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Stan Stoney Jr. '59 Worked for His Place in the Chapter House


Certainly, a long and lasting bond of brotherhood endures.

For a financially strapped college student, living in a fraternity house may seem like an unlikely scenario. But Stan Stoney ’59 saw it as an opportunity—one of the best that ever came his way, because today, he credits his LXA membership with some of his longest friendships.

To earn his keep, Stan sought out numerous paying jobs at the house.

“I was house manager—a fancy title for Mr. Fix-it,” he recalls. “Anything that broke or didn’t function became my problem to fix. This job allowed me to get a $15 credit per month on my house bill.”

In addition to his role as house manager, Stan also took on the laundry and dry-cleaning concession for the house.

“This gave me free laundry and dry-cleaning services as well as a 15 percent cash commission on the work I brought in,” he says.

Stan didn’t fancy himself a professional chef during his Lambda Chi Alpha years, but he was smart enough to know that a pizza is a sure bet when it comes to hungry brothers.

“I bought a Chef Boyardee pizza kit for $6,” he said. “It was meant to make three pies, which I then stretched into four pies and sold them for $3.50 each or $.75 per slice,” he proudly remembers.

And while he stayed quite busy keeping the house in working condition and the many other ways he found to supplement his living expenses, Stan also made time to enjoy the house parties, play varsity football and baseball, and take part in his “occasional” studies.

Stan was certainly not in a position to be picky about his living situation, so he gladly shared a basement room with Roger Lambertson '59 at a reduced rate, leading to one of his longest friendships that is still going strong some 62 years later. In fact, the overall experience of brotherhood, combined with hard work, has become a cornerstone of his philosophy in life.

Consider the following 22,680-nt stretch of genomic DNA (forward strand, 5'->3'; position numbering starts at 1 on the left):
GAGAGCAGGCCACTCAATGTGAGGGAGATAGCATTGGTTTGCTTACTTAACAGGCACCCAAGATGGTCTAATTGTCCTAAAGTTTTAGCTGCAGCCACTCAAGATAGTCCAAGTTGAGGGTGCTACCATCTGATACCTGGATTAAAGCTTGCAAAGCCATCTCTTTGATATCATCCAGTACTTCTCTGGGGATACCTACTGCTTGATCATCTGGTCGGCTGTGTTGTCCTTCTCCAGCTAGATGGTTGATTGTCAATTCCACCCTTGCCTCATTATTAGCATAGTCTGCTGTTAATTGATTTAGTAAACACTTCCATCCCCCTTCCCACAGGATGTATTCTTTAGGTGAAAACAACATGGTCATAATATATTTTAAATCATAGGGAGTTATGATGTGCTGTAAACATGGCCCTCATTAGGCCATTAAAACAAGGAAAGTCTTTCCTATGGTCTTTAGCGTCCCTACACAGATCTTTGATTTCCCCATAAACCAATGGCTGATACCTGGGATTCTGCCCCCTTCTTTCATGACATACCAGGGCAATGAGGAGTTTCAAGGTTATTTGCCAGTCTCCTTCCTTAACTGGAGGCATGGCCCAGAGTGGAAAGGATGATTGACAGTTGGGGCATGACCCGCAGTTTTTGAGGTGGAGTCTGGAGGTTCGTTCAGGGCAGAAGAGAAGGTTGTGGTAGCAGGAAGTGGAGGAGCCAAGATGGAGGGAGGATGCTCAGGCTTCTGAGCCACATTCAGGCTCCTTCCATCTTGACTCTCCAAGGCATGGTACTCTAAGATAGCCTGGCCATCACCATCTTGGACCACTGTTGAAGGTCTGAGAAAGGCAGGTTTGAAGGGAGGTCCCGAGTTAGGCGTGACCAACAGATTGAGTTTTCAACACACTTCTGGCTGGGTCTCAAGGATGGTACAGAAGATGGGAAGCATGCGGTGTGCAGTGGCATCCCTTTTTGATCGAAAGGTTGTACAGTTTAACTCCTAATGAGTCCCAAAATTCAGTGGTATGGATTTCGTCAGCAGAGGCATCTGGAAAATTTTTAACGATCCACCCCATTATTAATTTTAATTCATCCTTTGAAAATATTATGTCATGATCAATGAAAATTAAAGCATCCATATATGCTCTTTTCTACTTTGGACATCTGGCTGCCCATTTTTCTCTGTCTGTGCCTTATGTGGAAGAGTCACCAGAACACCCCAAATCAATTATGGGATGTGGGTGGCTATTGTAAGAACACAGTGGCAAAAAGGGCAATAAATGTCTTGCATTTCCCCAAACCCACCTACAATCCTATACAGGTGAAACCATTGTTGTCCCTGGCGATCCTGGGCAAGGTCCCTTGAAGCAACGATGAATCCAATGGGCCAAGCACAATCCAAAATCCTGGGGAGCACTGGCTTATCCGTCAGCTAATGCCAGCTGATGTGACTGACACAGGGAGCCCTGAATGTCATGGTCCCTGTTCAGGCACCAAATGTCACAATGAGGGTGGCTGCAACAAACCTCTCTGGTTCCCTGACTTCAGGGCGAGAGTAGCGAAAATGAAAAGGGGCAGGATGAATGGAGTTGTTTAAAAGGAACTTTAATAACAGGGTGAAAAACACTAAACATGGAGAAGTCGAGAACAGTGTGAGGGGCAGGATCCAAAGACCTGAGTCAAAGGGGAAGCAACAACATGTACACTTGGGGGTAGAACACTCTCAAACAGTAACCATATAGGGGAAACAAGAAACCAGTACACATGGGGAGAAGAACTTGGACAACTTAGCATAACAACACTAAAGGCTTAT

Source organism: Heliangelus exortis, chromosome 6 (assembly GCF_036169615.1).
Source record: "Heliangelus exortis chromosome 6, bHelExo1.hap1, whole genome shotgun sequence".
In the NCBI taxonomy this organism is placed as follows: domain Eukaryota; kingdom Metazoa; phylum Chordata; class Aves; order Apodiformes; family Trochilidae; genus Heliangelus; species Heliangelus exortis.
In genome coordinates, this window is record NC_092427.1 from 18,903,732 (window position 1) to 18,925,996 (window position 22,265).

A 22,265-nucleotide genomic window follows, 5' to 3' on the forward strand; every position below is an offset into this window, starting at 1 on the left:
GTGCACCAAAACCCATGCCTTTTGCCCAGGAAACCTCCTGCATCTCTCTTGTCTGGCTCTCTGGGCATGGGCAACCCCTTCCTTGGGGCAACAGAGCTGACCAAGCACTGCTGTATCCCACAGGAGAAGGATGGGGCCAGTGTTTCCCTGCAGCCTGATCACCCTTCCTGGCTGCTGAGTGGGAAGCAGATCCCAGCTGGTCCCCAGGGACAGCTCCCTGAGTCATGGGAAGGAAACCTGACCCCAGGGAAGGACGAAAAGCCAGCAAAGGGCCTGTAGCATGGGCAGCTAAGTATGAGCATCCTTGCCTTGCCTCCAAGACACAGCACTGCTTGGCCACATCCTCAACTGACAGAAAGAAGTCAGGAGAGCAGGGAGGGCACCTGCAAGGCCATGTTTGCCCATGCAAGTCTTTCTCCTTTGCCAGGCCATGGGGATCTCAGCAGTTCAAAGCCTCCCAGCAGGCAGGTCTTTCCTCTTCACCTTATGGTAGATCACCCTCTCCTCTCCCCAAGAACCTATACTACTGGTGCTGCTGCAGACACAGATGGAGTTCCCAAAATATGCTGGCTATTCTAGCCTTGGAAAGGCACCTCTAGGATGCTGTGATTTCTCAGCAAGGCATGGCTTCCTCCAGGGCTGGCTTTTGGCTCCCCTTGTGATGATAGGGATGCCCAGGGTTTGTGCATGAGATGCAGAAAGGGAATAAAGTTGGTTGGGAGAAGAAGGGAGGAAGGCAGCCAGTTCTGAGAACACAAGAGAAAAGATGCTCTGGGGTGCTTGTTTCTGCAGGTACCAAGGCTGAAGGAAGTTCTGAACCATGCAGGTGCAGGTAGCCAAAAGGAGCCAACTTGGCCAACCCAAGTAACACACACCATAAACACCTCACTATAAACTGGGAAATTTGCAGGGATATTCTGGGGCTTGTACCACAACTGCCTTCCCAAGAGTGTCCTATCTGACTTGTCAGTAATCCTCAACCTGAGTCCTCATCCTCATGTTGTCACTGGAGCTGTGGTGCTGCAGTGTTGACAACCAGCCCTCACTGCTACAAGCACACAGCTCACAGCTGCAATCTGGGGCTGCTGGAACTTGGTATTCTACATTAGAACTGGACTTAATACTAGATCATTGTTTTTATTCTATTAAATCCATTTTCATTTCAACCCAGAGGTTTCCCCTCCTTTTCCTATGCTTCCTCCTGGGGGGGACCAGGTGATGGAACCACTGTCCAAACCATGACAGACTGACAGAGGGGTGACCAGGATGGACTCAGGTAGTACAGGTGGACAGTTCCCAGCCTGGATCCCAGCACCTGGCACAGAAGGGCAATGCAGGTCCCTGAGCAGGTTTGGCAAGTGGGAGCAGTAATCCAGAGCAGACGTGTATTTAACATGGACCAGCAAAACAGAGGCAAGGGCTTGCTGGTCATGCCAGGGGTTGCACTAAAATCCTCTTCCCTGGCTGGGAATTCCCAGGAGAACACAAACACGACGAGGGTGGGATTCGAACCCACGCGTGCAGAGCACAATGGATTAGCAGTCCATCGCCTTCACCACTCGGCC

“My Lambda Chi Alpha affiliation provided a communal life-style and a shared living experience,” he says, “as well as an introduction to and the polishing of one’s social graces, while facilitating meeting, greeting, and getting to know people to an extent that was otherwise not available in the campus environment.”

Today, he continues to maintain contact with six of his pledge class brothers (including Joe Bruno, Jack Jacobi, Roger Lambertson, Joe Mancari, Bill Memolo, and Dave Waldron), seeing most of them one or more times each year, despite the many miles between them.

After graduating in 1959, Stan spent the next 55 years in the industrial and medical gases field, first as an employee of a manufacturer and the last 35 years as an owner of an independent distributorship. During this time, Stan also served in the Marine Corps, spending 11 years on active and reserve duty, attaining the rank of captain.

Today, Stan is retired and residing in Massachusetts with his wife, Helen. Together, they follow the sun and search for temperate climates, having vacation homes in Vermont and Florida, as well as a couple of time-shares in Palm Desert, CA.

While the future of the Lambda Chi Alpha chapter is uncertain, Stan has no doubt about the positive influence that it has had on his life.

“My hope is that Lambda Chi Alpha can re-establish itself at Lehigh and achieve a mutually understood and agreed upon relationship with the University,” he says.

And while Stan proclaims that his story continues in the “yet to come” category, he knows one thing for sure. “Certainly, a long and lasting bond of brotherhood endures,” he says.